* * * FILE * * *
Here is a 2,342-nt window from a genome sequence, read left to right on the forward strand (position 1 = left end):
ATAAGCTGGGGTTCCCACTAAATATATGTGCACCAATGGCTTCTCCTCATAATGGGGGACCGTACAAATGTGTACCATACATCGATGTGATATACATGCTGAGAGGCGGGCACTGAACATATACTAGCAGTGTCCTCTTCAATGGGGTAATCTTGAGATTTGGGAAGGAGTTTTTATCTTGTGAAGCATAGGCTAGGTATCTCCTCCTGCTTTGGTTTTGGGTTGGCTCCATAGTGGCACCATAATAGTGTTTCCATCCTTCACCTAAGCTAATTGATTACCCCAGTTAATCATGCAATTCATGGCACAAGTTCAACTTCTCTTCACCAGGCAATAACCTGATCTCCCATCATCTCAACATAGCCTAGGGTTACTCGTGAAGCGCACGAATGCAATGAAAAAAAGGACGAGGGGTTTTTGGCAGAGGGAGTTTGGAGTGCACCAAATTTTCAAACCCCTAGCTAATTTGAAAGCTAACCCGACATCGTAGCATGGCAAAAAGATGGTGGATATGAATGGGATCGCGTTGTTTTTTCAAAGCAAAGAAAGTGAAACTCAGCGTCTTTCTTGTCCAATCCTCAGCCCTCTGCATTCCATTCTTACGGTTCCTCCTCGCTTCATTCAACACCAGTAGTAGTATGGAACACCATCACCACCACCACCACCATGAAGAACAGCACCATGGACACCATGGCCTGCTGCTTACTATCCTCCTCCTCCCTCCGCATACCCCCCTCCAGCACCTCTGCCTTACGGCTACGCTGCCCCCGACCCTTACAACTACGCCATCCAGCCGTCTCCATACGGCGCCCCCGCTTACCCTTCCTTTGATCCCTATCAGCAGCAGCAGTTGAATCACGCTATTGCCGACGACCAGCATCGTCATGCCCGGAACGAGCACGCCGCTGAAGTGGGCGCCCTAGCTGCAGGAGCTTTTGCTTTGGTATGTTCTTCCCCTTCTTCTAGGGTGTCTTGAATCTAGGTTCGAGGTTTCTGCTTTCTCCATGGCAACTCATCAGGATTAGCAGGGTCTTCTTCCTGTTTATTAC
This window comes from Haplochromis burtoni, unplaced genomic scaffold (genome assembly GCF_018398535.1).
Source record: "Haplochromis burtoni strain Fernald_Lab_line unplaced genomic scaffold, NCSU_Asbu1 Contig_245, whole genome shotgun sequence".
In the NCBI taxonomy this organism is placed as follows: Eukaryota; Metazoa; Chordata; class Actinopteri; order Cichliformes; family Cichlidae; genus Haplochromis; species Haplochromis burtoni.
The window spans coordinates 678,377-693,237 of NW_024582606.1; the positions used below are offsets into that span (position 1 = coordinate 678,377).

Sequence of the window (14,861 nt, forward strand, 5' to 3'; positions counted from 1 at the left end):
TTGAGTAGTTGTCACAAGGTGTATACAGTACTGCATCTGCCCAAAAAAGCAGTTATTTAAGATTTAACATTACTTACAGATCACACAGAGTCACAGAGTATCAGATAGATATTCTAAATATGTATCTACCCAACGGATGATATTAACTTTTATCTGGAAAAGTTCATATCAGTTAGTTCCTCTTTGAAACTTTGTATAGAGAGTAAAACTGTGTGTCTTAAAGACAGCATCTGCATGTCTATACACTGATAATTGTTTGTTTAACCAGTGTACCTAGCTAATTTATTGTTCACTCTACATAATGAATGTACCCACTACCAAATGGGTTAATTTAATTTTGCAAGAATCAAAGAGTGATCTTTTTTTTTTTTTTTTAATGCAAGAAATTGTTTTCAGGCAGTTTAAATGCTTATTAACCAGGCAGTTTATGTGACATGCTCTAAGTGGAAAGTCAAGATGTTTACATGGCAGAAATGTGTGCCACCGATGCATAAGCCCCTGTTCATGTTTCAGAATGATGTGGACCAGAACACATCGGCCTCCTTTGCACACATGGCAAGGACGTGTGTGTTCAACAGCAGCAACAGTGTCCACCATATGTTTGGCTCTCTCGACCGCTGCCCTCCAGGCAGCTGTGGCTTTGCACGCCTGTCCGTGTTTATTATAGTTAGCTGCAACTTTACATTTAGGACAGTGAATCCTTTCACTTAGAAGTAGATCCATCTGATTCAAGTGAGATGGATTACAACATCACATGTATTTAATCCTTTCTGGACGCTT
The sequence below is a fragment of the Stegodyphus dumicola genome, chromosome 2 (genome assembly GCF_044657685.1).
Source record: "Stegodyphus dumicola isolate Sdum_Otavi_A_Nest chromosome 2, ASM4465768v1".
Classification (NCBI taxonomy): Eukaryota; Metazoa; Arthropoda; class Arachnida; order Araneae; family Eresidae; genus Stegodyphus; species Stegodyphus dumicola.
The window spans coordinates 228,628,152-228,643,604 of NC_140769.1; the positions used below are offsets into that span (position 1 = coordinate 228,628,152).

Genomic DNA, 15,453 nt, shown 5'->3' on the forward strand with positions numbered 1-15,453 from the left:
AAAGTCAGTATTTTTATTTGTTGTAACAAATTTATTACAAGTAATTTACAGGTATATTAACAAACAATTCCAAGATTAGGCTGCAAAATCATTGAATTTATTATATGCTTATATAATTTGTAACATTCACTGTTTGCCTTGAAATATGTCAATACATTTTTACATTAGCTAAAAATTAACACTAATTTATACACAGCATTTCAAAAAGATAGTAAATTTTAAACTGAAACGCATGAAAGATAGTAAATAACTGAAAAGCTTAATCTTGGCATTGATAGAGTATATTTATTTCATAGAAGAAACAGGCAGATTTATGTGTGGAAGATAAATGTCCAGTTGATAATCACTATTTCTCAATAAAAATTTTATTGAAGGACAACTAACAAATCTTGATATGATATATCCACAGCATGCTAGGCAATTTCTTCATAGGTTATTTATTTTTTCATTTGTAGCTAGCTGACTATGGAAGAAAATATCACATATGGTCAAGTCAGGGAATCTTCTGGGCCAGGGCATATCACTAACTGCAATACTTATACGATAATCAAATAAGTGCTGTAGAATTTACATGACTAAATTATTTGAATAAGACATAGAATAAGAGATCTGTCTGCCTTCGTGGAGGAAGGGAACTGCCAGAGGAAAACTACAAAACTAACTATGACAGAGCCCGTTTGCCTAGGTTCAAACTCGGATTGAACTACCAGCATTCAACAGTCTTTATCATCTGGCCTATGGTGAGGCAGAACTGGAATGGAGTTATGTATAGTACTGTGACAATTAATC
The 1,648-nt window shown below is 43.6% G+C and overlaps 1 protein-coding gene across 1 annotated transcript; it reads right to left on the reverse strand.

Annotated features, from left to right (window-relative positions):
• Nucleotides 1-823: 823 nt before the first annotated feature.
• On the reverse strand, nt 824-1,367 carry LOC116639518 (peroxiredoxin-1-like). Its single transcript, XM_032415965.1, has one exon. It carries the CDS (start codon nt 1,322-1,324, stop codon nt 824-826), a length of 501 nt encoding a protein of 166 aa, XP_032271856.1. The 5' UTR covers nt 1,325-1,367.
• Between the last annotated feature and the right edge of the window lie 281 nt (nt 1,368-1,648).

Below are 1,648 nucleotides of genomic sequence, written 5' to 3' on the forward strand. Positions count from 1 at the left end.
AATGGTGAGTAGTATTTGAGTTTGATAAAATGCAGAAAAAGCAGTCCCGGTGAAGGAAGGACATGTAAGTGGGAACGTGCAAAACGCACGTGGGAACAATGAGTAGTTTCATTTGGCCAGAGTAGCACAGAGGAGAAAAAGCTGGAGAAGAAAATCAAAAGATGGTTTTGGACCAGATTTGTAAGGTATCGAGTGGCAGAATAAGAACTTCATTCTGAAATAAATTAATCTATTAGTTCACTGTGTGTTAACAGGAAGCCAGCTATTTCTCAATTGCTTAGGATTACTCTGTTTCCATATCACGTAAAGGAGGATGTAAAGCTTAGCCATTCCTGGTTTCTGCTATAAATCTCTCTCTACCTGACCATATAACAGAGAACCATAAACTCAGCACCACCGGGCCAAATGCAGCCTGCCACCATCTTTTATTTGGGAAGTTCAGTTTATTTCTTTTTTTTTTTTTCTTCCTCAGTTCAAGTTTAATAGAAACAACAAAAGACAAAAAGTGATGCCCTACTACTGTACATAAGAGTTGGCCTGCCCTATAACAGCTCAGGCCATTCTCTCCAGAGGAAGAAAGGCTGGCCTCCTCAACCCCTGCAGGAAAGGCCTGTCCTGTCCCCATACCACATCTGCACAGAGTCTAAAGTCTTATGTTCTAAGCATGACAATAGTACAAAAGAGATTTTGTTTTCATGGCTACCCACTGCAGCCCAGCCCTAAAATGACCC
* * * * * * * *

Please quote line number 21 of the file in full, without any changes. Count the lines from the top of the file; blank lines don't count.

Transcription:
AATGGTGAGTAGTATTTGAGTTTGATAAAATGCAGAAAAAGCAGTCCCGGTGAAGGAAGGACATGTAAGTGGGAACGTGCAAAACGCACGTGGGAACAATGAGTAGTTTCATTTGGCCAGAGTAGCACAGAGGAGAAAAAGCTGGAGAAGAAAATCAAAAGATGGTTTTGGACCAGATTTGTAAGGTATCGAGTGGCAGAATAAGAACTTCATTCTGAAATAAATTAATCTATTAGTTCACTGTGTGTTAACAGGAAGCCAGCTATTTCTCAATTGCTTAGGATTACTCTGTTTCCATATCACGTAAAGGAGGATGTAAAGCTTAGCCATTCCTGGTTTCTGCTATAAATCTCTCTCTACCTGACCATATAACAGAGAACCATAAACTCAGCACCACCGGGCCAAATGCAGCCTGCCACCATCTTTTATTTGGGAAGTTCAGTTTATTTCTTTTTTTTTTTTTCTTCCTCAGTTCAAGTTTAATAGAAACAACAAAAGACAAAAAGTGATGCCCTACTACTGTACATAAGAGTTGGCCTGCCCTATAACAGCTCAGGCCATTCTCTCCAGAGGAAGAAAGGCTGGCCTCCTCAACCCCTGCAGGAAAGGCCTGTCCTGTCCCCATACCACATCTGCACAGAGTCTAAAGTCTTATGTTCTAAGCATGACAATAGTACAAAAGAGATTTTGTTTTCATGGCTACCCACTGCAGCCCAGCCCTAAAATGACCC